A growing number of patients recovering from surgery or a major illness are referred by their doctors to skilled nursing facilities. These facilities provide an important, less expensive alternative to hospitalization.
Medicare Part A may cover some of your costs of staying in a skilled nursing facility (SNF), but strictly limits how much it will pay.
Skilled nursing facilities are sometimes called post-acute rehabilitation centers, but the rules for a stay in an acute care rehabilitation center, or inpatient rehab facility (IRF), are different. For more information, see our article on Medicare coverage of inpatient rehab facility stays.
Skilled nursing facility care, which takes place in a hospital's extended care wing or in a separate nursing facility, provides high levels of medical and nursing care, 24-hour monitoring, and intensive rehabilitation. It is intended to follow acute hospital care due to serious illness, injury, or surgery—and usually lasts only a matter of days or weeks.
In contrast, most nursing homes provide what is called custodial care—primarily personal, nonmedical care for people who are no longer able to fully care for themselves. Custodial care often lasts months or years, and is not covered at all by Medicare. For the most part, custodial care amounts to assistance with the tasks of daily life: eating, dressing, bathing, moving around, and some recreation. It usually involves some health-related matters: monitoring and assisting with medication and providing some exercise or physical therapy. But it is ordinarily provided mostly by personnel who are not highly trained health professionals and does not involve any significant treatment for illness or physical condition.
(Medicaid will pay for unskilled nursing home care for people with low income and assets. For more information, read our article on when Medicaid will pay for a nursing home or assisted living.)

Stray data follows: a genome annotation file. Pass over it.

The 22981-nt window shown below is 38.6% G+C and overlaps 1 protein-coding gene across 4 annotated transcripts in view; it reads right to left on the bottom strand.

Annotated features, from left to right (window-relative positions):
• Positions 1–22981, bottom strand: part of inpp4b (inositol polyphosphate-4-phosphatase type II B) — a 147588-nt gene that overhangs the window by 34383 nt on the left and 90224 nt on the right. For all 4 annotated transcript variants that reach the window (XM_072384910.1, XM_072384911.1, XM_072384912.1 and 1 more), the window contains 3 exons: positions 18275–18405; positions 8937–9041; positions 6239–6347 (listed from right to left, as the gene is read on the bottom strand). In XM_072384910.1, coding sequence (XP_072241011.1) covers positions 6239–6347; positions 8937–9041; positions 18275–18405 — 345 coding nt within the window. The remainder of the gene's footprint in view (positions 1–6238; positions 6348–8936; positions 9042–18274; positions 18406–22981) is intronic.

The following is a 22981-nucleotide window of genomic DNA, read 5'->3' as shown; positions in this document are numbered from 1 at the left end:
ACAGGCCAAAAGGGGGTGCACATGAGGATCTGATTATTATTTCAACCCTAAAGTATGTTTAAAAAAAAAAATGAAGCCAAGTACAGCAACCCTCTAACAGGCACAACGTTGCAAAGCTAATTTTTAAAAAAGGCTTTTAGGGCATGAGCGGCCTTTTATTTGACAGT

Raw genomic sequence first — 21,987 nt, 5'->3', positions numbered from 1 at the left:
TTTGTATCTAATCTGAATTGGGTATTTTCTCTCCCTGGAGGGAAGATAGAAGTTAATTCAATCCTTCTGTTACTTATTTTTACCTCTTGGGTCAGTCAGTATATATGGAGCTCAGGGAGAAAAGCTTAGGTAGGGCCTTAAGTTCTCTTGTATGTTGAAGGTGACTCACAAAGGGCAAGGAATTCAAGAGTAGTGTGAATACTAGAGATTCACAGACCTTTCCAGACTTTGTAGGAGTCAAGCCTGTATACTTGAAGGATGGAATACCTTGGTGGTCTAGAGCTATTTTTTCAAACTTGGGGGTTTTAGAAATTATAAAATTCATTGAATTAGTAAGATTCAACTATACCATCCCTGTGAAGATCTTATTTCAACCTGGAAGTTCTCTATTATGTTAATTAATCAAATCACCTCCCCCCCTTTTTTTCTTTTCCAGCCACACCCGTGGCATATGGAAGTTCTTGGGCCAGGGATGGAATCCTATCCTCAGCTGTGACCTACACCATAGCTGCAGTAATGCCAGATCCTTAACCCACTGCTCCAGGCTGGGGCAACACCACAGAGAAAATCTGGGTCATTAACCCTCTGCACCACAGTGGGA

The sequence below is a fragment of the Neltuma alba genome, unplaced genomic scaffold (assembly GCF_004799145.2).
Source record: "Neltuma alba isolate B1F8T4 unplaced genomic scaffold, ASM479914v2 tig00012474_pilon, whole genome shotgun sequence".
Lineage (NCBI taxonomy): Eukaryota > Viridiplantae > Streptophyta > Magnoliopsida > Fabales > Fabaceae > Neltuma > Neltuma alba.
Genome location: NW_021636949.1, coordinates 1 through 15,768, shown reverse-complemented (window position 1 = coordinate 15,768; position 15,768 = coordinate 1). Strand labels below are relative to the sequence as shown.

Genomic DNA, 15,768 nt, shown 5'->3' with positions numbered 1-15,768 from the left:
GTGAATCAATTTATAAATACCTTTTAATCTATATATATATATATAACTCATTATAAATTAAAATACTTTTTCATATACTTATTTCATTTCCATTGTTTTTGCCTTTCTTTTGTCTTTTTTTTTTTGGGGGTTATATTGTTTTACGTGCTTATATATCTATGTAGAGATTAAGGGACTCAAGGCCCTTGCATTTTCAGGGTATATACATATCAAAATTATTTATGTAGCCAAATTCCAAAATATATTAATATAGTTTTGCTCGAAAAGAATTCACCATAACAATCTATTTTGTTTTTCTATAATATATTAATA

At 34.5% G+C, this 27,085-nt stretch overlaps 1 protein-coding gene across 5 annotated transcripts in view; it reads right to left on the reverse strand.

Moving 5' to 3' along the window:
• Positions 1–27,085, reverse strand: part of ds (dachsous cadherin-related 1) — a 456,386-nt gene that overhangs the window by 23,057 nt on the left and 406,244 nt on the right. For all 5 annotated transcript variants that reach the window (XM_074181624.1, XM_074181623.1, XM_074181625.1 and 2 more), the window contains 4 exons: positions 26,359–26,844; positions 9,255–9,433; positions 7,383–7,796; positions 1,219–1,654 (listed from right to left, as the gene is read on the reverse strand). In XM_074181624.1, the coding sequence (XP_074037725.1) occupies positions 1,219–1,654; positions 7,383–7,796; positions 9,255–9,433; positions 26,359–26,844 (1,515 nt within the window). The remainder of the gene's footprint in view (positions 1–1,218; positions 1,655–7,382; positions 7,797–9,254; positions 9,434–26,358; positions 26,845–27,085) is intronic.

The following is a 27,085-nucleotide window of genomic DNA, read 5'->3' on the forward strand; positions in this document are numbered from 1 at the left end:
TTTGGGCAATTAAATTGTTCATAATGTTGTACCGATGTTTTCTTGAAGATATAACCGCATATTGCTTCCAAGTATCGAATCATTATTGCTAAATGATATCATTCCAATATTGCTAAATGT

You must meet two requirements before Medicare will pay for any nursing facility care. You must have recently stayed in a hospital, and your doctor must verify that you require daily skilled nursing care.
Medicare used to require that your condition be expected to improve, but now Medicare will pay for skilled nursing care if it's needed to maintain your condition or to slow deterioration of your condition.
Your stay in a skilled nursing facility must follow at least three consecutive days, not counting the day of discharge, in the hospital. And you must have been actually "admitted" to the hospital, not just held "under observation."
In addition, your stay in the nursing facility must begin within 30 days of being discharged from the hospital. If you leave the nursing facility after coverage begins, but are readmitted within 30 days, that second period in the nursing facility will also be covered by Medicare.
Your doctor must certify that you require daily skilled nursing care or skilled rehabilitative services. This care can include rehabilitative services by professional therapists, such as physical, occupational, or speech therapists, or skilled nursing treatment that require a trained professional, such as giving injections, changing dressings, monitoring vital signs, or administering medicines or treatments. This daily care must be related to the condition for which you were hospitalized.
If you are in a nursing facility only because you are unable to feed, clothe, bathe, or move yourself, even though these restrictions are the result of your medical condition, you are not eligible for Medicare Part A coverage. This is because you do not require skilled nursing care as defined by Medicare rules. However, if you require occasional part-time nursing care, you may be eligible for home health care coverage. For more information, see our article on Medicare's home health coverage.
The nursing facility care and services covered by Medicare are similar to what is covered for hospital care. They include:
Costs for staying in a skilled nursing facility for the first twenty days are covered 100%; after that, there is a co-pay (see below).
Medicare coverage for a skilled nursing facility does not include:
Despite the common misconception that nursing homes are covered by Medicare, the truth is that it covers only a limited amount of inpatient skilled nursing care. For each spell of illness, Medicare will cover only a total of 100 days of inpatient care in a skilled nursing facility, and then only if your doctor continues to prescribe skilled nursing care or therapy.
For the first 20 of 100 days, Medicare will pay for all covered costs, which include all basic services but not television, telephone, or private room charges.
For the next 80 days, the patient is personally responsible for a daily copayment, and Medicare pays the rest of covered costs. In 2020, the copayment amount is $170.50; the amount goes up each year.
After 100 days in any benefit period, you are on your own as far as Medicare Part A hospital insurance is concerned. (Lifetime reserve days, available for hospital coverage, do not apply to a stay in a nursing facility.) However, if you later begin a new spell of illness (called a benefit period), your first 100 days in a skilled nursing facility will again be covered. For more information on benefit periods and lifetime reserve days, see our article on Medicare Part A coverage.
Updated May 29, 2020